The radiology technicians stood out to me.  In the emergency room, they would roll and lift and manipulate people with broken limbs and horrible bloody injuries in order to take good pictures.  These pictures helped doctors make informed decisions regarding patient care which saved lives.  These firm deliberate actions caused great pain to some patients, but these actions needed to happen for their healing.

The word comfort means to impart strength.  Comforting someone means strengthening them.  Comfort can actually be painful.  Healing often hurts, although one is in a better state after the healing than before.

While I cannot understand why Christ would call her and her people dogs in the hour of her need, I can see that once the word “dogs” came out of His divine mouth, then she had a choice to make.  She could either get up off the ground, stop worshipping Christ, and take offense at His words, or she could keep going after her heart’s great desire, the healing of her daughter, and use His words to further entreat Him for her cure.

And so the Venerable Bede continues:  “This mother also had the characteristics of constancy and humility surpassing all others.  When the Lord compared her to dogs, she did not desist from the earnestness of her entreaty, and did not draw back her mind from hoping for the favor of [his] benevolence.  Having willingly embraced the indignity she had received, she not only did not deny that she was like dogs, but even continued with a comparison of herself to young dogs.  With this prudent argument she confirmed the Lord’s statement, but nevertheless she did not rest from the audacity of her request.… She very prudently demonstrated what great humility and what constancy she bore within her inmost heart.”

This Canaanite mother accomplished three great things that fateful day.  She worshipped Jesus Christ in person, she gained the complete healing of her demon-possessed daughter, and she gave us a marvelous example of living with Christ in prayer.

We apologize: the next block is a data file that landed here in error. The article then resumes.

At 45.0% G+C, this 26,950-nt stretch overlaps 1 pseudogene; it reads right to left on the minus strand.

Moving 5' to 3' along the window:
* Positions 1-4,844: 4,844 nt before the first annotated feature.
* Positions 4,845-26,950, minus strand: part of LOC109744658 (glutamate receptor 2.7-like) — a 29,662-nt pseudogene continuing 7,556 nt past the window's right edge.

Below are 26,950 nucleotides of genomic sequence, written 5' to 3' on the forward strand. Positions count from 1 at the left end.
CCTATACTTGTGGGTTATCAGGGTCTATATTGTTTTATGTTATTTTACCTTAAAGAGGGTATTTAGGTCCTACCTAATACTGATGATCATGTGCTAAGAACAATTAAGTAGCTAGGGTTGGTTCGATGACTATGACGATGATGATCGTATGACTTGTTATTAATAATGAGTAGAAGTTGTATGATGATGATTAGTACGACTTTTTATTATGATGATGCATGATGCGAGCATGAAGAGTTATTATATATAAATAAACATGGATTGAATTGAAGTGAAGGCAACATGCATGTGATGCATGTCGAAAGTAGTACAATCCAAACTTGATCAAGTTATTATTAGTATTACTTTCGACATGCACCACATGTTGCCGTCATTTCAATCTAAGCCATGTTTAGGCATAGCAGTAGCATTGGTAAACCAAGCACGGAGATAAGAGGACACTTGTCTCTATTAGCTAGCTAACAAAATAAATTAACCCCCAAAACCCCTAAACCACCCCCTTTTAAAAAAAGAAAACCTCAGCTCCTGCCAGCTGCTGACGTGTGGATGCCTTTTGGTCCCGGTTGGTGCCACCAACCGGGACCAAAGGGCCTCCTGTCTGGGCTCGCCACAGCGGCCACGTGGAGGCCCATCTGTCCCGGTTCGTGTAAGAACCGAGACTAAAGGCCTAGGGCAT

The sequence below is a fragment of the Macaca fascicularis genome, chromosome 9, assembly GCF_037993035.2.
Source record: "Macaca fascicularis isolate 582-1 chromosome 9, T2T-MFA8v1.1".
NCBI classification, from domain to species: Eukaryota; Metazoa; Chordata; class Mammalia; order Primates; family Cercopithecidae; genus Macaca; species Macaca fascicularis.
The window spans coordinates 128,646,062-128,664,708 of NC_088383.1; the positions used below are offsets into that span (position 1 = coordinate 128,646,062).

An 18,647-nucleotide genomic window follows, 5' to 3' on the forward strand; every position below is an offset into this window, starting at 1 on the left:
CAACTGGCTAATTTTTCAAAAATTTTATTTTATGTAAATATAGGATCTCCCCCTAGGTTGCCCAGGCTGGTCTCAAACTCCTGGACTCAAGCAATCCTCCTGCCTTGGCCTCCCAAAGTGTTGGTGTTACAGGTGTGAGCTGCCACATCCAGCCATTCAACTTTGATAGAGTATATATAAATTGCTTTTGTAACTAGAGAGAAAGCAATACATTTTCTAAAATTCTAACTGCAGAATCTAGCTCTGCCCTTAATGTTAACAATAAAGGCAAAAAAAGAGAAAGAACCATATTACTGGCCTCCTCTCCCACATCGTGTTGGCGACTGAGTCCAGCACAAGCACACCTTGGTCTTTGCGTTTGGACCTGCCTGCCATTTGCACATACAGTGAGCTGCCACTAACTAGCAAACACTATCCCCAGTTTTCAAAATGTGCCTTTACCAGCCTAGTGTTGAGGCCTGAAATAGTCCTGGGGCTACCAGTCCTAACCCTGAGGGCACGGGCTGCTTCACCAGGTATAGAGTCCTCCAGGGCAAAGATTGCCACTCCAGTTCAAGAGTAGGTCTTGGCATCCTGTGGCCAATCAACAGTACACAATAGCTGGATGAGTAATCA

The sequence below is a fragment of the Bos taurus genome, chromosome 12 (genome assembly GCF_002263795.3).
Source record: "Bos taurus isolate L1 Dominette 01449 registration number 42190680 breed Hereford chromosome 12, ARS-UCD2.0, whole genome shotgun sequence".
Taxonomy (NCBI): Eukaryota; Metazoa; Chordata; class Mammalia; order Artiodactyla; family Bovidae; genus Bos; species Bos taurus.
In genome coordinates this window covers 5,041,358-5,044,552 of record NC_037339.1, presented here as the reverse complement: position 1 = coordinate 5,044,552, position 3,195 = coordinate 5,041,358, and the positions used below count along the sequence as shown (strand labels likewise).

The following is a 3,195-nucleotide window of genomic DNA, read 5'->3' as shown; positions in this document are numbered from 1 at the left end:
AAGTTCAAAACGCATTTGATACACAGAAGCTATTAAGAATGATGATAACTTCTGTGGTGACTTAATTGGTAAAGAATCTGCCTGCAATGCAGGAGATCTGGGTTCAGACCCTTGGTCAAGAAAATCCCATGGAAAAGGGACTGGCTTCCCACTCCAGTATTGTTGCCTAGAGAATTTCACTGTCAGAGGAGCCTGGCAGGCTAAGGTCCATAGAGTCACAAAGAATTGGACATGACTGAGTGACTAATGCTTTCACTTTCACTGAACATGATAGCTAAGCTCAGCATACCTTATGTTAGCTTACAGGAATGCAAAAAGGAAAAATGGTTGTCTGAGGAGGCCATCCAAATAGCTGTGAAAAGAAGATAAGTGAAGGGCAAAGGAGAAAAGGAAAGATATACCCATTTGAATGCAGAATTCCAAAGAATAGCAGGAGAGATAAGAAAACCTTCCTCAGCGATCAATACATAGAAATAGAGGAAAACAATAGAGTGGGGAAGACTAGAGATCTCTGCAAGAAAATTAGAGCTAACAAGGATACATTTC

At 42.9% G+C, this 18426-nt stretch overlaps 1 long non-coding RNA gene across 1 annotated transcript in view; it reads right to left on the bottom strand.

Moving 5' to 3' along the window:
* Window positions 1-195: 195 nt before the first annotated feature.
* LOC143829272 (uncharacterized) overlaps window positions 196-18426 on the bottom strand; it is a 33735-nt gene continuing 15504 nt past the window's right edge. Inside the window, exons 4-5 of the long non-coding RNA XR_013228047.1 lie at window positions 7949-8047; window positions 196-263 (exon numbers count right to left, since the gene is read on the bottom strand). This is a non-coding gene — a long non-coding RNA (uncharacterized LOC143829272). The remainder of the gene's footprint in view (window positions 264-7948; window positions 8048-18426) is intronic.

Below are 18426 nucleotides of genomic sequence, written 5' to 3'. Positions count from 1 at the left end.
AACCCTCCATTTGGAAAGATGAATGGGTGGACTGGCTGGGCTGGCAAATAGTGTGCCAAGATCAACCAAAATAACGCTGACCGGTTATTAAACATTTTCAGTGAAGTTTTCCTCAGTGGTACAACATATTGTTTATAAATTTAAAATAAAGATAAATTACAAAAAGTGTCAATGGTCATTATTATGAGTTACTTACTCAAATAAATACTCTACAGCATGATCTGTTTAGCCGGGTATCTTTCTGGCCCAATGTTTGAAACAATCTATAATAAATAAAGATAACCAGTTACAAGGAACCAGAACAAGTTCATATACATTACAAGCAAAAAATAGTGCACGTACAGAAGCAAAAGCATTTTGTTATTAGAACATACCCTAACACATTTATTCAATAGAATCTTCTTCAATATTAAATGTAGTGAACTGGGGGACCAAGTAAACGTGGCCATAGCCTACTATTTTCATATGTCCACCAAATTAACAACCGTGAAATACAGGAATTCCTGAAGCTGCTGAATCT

This mother was full of faith.  She was obedient and audacious.  She was submissive and tenacious.  She refused to let go of her entreaty, yet she never dared challenge Christ’s godly authority.  She knew her proper place in relationship to Christ as worshipper, but from that place she did not cease to beg for her daughter’s health.

The mother’s words to Christ were in one accord with the desire of her heart.  Because her whole self cried out to the Lord, she was able to hear His words in profound humility, and, in understanding them rightly, could use those same words to further make her case to the Lord.  She came to Christ with everything she had – her daughter, her love, her humility, her intellect, her wit, her constancy – and Christ responded to everything with which she petitioned Him and granted her most humble and most faithful and most loving and most witty request.


We think that we are wonderful in our own right, that we avoid sin and earn God’s grace due to our superior behavior, and that we have every right to stand impatiently in line for Heaven.  But the Canaanite woman of today’s Gospel shows us that one best approaches Christ with deep faith, profound humility, and complete constancy.

St. Paul writes in Philippians:  “Let nothing be done through strife or vainglory; but in lowliness of mind let each esteem other better than themselves.”  Yet we think these words of Sacred Scripture out of the pen of St. Paul to be too harsh for ourselves, though perhaps not harsh enough for others.  We resolutely refuse to esteem those around us as better than ourselves.  In doing so, we damn ourselves.  We send ourselves off to unending and eternal Hell through our pride.  We esteem ourselves superior to God’s Holy Writ because it offends us, it offends our notion that we are little godlings who have the right to lord it over each other, though out of politeness we deign to treat others almost as well as we treat ourselves.